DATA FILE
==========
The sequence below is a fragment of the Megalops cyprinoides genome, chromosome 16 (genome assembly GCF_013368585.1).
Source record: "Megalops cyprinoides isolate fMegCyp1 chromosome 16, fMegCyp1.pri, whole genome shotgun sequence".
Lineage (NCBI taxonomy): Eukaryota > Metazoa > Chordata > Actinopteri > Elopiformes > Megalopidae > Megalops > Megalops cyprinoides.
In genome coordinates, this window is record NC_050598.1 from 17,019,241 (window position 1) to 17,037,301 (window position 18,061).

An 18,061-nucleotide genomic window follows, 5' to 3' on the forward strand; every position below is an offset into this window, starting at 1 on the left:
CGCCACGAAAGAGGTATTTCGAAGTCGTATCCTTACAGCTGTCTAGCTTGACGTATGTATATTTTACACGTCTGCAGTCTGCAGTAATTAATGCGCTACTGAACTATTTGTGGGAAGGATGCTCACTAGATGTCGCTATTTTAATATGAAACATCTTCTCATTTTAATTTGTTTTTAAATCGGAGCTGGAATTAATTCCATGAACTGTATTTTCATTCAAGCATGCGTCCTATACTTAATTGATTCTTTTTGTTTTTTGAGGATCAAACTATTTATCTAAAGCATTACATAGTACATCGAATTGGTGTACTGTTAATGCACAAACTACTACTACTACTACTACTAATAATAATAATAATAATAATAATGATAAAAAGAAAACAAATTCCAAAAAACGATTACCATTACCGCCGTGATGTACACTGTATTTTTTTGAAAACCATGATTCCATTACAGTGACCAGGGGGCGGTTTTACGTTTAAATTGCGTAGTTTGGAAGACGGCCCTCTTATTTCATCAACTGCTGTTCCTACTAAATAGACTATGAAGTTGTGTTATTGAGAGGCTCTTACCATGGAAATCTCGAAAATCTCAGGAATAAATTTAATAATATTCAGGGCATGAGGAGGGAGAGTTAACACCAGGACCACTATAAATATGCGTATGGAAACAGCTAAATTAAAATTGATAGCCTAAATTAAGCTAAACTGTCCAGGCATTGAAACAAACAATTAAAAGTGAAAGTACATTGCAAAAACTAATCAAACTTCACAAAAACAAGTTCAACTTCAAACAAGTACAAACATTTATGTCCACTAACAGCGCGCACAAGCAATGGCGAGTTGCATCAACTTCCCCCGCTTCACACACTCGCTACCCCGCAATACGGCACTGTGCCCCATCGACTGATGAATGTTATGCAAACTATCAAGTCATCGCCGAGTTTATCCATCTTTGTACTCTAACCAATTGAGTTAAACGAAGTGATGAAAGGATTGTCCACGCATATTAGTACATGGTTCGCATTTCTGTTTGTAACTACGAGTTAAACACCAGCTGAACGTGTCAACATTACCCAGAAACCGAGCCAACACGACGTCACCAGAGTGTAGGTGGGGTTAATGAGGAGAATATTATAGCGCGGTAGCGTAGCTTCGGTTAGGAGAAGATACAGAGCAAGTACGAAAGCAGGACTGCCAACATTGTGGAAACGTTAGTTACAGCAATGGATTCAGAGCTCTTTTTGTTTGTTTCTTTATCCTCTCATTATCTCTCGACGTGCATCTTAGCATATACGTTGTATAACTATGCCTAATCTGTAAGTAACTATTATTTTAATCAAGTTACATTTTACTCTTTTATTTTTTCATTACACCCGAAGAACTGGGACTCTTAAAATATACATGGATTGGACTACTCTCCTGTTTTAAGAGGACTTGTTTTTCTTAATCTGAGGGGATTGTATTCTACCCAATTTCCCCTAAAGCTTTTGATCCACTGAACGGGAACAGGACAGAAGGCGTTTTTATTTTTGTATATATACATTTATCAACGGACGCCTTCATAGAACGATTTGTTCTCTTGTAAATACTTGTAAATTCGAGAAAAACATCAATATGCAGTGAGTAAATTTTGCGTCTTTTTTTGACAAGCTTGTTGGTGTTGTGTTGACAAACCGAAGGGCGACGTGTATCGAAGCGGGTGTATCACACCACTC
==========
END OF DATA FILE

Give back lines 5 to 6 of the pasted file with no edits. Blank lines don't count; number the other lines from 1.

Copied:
An 18,061-nucleotide genomic window follows, 5' to 3' on the forward strand; every position below is an offset into this window, starting at 1 on the left:
CGCCACGAAAGAGGTATTTCGAAGTCGTATCCTTACAGCTGTCTAGCTTGACGTATGTATATTTTACACGTCTGCAGTCTGCAGTAATTAATGCGCTACTGAACTATTTGTGGGAAGGATGCTCACTAGATGTCGCTATTTTAATATGAAACATCTTCTCATTTTAATTTGTTTTTAAATCGGAGCTGGAATTAATTCCATGAACTGTATTTTCATTCAAGCATGCGTCCTATACTTAATTGATTCTTTTTGTTTTTTGAGGATCAAACTATTTATCTAAAGCATTACATAGTACATCGAATTGGTGTACTGTTAATGCACAAACTACTACTACTACTACTACTAATAATAATAATAATAATAATAATGATAAAAAGAAAACAAATTCCAAAAAACGATTACCATTACCGCCGTGATGTACACTGTATTTTTTTGAAAACCATGATTCCATTACAGTGACCAGGGGGCGGTTTTACGTTTAAATTGCGTAGTTTGGAAGACGGCCCTCTTATTTCATCAACTGCTGTTCCTACTAAATAGACTATGAAGTTGTGTTATTGAGAGGCTCTTACCATGGAAATCTCGAAAATCTCAGGAATAAATTTAATAATATTCAGGGCATGAGGAGGGAGAGTTAACACCAGGACCACTATAAATATGCGTATGGAAACAGCTAAATTAAAATTGATAGCCTAAATTAAGCTAAACTGTCCAGGCATTGAAACAAACAATTAAAAGTGAAAGTACATTGCAAAAACTAATCAAACTTCACAAAAACAAGTTCAACTTCAAACAAGTACAAACATTTATGTCCACTAACAGCGCGCACAAGCAATGGCGAGTTGCATCAACTTCCCCCGCTTCACACACTCGCTACCCCGCAATACGGCACTGTGCCCCATCGACTGATGAATGTTATGCAAACTATCAAGTCATCGCCGAGTTTATCCATCTTTGTACTCTAACCAATTGAGTTAAACGAAGTGATGAAAGGATTGTCCACGCATATTAGTACATGGTTCGCATTTCTGTTTGTAACTACGAGTTAAACACCAGCTGAACGTGTCAACATTACCCAGAAACCGAGCCAACACGACGTCACCAGAGTGTAGGTGGGGTTAATGAGGAGAATATTATAGCGCGGTAGCGTAGCTTCGGTTAGGAGAAGATACAGAGCAAGTACGAAAGCAGGACTGCCAACATTGTGGAAACGTTAGTTACAGCAATGGATTCAGAGCTCTTTTTGTTTGTTTCTTTATCCTCTCATTATCTCTCGACGTGCATCTTAGCATATACGTTGTATAACTATGCCTAATCTGTAAGTAACTATTATTTTAATCAAGTTACATTTTACTCTTTTATTTTTTCATTACACCCGAAGAACTGGGACTCTTAAAATATACATGGATTGGACTACTCTCCTGTTTTAAGAGGACTTGTTTTTCTTAATCTGAGGGGATTGTATTCTACCCAATTTCCCCTAAAGCTTTTGATCCACTGAACGGGAACAGGACAGAAGGCGTTTTTATTTTTGTATATATACATTTATCAACGGACGCCTTCATAGAACGATTTGTTCTCTTGTAAATACTTGTAAATTCGAGAAAAACATCAATATGCAGTGAGTAAATTTTGCGTCTTTTTTTGACAAGCTTGTTGGTGTTGTGTTGACAAACCGAAGGGCGACGTGTATCGAAGCGGGTGTATCACACCACTC